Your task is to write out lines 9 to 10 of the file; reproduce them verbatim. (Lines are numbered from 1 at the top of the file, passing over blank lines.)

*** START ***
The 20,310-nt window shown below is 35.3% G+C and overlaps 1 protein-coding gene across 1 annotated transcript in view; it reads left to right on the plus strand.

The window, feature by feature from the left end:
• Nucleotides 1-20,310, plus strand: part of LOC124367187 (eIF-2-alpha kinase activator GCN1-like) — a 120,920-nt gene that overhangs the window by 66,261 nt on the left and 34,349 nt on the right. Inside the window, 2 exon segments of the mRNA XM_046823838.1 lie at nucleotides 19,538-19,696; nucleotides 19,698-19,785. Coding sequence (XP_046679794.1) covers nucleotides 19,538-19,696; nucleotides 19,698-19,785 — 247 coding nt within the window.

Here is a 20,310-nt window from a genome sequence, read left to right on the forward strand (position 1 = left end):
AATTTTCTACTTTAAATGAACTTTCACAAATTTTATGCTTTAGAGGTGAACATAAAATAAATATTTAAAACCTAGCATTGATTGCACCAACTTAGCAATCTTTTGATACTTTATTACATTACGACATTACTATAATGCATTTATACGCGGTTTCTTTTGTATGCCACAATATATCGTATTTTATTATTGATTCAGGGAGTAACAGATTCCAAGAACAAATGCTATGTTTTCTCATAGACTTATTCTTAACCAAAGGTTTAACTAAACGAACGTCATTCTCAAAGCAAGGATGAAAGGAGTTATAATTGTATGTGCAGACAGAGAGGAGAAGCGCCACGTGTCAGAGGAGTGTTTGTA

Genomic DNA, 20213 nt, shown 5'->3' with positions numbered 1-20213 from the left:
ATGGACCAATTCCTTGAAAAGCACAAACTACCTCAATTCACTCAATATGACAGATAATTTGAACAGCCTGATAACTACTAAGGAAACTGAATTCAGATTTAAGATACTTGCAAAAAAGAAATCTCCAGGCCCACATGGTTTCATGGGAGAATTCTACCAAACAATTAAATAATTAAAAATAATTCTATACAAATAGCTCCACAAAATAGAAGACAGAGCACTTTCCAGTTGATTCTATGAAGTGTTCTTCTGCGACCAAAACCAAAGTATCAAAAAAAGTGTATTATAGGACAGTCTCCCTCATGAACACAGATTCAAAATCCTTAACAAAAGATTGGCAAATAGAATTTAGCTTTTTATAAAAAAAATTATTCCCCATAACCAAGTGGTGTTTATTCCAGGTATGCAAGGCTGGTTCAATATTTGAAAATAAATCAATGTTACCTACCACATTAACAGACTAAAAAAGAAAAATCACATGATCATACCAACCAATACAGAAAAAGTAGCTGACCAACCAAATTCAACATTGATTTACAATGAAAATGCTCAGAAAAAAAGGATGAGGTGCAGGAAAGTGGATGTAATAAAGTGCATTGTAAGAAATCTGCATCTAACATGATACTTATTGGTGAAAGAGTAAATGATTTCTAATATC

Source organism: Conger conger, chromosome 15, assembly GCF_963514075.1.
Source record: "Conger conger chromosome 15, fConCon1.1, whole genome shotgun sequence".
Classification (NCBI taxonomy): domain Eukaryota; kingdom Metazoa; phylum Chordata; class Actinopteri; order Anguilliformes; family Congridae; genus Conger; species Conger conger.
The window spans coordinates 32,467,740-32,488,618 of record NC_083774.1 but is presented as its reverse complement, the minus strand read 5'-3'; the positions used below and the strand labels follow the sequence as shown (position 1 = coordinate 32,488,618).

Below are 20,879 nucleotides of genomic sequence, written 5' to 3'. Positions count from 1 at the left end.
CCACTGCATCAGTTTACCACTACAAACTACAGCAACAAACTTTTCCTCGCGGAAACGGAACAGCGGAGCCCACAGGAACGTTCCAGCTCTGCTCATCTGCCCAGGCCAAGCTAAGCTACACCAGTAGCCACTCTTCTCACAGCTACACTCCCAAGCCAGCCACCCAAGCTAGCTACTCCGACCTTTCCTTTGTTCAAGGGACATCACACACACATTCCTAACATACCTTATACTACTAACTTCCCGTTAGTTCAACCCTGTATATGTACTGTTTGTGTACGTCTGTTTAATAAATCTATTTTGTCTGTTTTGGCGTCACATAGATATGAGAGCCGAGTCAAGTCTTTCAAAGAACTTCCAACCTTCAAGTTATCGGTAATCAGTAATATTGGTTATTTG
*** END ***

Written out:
Source record: "Conger conger chromosome 15, fConCon1.1, whole genome shotgun sequence".
Classification (NCBI taxonomy): domain Eukaryota; kingdom Metazoa; phylum Chordata; class Actinopteri; order Anguilliformes; family Congridae; genus Conger; species Conger conger.